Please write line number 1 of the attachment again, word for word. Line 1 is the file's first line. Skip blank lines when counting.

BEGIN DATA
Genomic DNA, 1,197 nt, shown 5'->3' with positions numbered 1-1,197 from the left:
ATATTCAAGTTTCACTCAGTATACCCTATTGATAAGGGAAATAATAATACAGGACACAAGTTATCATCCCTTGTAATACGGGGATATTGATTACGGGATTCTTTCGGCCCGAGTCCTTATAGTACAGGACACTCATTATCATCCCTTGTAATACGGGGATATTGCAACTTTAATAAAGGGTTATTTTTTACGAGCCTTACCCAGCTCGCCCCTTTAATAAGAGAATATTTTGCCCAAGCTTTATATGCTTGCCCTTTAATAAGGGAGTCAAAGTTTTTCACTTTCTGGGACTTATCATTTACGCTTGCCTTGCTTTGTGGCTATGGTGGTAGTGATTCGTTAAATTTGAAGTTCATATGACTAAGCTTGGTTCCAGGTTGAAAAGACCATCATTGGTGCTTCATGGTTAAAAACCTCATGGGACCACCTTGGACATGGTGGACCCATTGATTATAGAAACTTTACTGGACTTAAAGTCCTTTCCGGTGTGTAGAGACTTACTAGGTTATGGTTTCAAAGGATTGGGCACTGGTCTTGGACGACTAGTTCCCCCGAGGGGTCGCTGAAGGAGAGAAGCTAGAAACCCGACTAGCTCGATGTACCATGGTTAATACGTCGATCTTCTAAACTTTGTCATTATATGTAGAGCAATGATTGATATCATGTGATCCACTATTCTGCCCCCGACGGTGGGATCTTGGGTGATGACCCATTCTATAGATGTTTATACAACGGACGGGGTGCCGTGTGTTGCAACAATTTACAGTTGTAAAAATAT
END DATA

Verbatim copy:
Genomic DNA, 1,197 nt, shown 5'->3' with positions numbered 1-1,197 from the left: